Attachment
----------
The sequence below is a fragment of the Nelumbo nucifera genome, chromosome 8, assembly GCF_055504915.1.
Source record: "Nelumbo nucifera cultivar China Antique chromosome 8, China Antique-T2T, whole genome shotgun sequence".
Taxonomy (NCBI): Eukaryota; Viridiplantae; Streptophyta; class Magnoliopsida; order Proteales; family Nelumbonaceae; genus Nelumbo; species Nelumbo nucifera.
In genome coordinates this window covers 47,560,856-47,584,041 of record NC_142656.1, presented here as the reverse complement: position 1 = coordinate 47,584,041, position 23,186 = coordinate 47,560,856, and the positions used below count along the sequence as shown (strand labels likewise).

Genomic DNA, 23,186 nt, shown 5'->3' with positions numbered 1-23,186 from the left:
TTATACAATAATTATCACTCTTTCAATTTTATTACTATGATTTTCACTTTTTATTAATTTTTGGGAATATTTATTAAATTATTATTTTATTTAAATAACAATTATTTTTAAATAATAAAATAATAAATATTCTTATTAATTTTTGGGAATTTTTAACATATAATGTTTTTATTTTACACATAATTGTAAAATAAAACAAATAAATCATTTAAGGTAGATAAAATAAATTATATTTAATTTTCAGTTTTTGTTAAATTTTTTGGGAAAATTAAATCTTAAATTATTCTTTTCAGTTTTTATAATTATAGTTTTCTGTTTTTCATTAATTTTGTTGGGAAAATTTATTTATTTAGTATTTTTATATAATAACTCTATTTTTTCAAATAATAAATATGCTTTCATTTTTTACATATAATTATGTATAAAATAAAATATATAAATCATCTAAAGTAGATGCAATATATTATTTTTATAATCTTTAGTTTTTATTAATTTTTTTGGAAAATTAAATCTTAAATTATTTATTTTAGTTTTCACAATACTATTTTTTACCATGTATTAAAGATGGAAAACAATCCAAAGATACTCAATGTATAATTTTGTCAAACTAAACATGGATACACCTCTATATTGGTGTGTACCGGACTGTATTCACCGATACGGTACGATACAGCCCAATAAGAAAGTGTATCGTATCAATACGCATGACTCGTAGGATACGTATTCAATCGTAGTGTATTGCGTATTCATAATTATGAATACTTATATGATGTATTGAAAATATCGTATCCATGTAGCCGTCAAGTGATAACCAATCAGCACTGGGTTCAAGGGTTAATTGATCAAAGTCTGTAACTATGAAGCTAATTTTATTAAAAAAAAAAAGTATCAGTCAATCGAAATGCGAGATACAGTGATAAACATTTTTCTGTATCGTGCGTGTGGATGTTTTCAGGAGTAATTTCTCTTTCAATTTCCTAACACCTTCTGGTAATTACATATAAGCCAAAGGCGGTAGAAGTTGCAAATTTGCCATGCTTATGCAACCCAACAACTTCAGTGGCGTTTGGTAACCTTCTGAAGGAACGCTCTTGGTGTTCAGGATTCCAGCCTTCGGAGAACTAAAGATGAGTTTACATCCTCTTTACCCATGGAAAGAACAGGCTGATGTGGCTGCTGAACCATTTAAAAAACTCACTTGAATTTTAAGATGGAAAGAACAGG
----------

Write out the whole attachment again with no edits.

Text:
The sequence below is a fragment of the Nelumbo nucifera genome, chromosome 8, assembly GCF_055504915.1.
Source record: "Nelumbo nucifera cultivar China Antique chromosome 8, China Antique-T2T, whole genome shotgun sequence".
Taxonomy (NCBI): Eukaryota; Viridiplantae; Streptophyta; class Magnoliopsida; order Proteales; family Nelumbonaceae; genus Nelumbo; species Nelumbo nucifera.
In genome coordinates this window covers 47,560,856-47,584,041 of record NC_142656.1, presented here as the reverse complement: position 1 = coordinate 47,584,041, position 23,186 = coordinate 47,560,856, and the positions used below count along the sequence as shown (strand labels likewise).

Genomic DNA, 23,186 nt, shown 5'->3' with positions numbered 1-23,186 from the left:
TTATACAATAATTATCACTCTTTCAATTTTATTACTATGATTTTCACTTTTTATTAATTTTTGGGAATATTTATTAAATTATTATTTTATTTAAATAACAATTATTTTTAAATAATAAAATAATAAATATTCTTATTAATTTTTGGGAATTTTTAACATATAATGTTTTTATTTTACACATAATTGTAAAATAAAACAAATAAATCATTTAAGGTAGATAAAATAAATTATATTTAATTTTCAGTTTTTGTTAAATTTTTTGGGAAAATTAAATCTTAAATTATTCTTTTCAGTTTTTATAATTATAGTTTTCTGTTTTTCATTAATTTTGTTGGGAAAATTTATTTATTTAGTATTTTTATATAATAACTCTATTTTTTCAAATAATAAATATGCTTTCATTTTTTACATATAATTATGTATAAAATAAAATATATAAATCATCTAAAGTAGATGCAATATATTATTTTTATAATCTTTAGTTTTTATTAATTTTTTTGGAAAATTAAATCTTAAATTATTTATTTTAGTTTTCACAATACTATTTTTTACCATGTATTAAAGATGGAAAACAATCCAAAGATACTCAATGTATAATTTTGTCAAACTAAACATGGATACACCTCTATATTGGTGTGTACCGGACTGTATTCACCGATACGGTACGATACAGCCCAATAAGAAAGTGTATCGTATCAATACGCATGACTCGTAGGATACGTATTCAATCGTAGTGTATTGCGTATTCATAATTATGAATACTTATATGATGTATTGAAAATATCGTATCCATGTAGCCGTCAAGTGATAACCAATCAGCACTGGGTTCAAGGGTTAATTGATCAAAGTCTGTAACTATGAAGCTAATTTTATTAAAAAAAAAAAGTATCAGTCAATCGAAATGCGAGATACAGTGATAAACATTTTTCTGTATCGTGCGTGTGGATGTTTTCAGGAGTAATTTCTCTTTCAATTTCCTAACACCTTCTGGTAATTACATATAAGCCAAAGGCGGTAGAAGTTGCAAATTTGCCATGCTTATGCAACCCAACAACTTCAGTGGCGTTTGGTAACCTTCTGAAGGAACGCTCTTGGTGTTCAGGATTCCAGCCTTCGGAGAACTAAAGATGAGTTTACATCCTCTTTACCCATGGAAAGAACAGGCTGATGTGGCTGCTGAACCATTTAAAAAACTCACTTGAATTTTAAGATGGAAAGAACAGG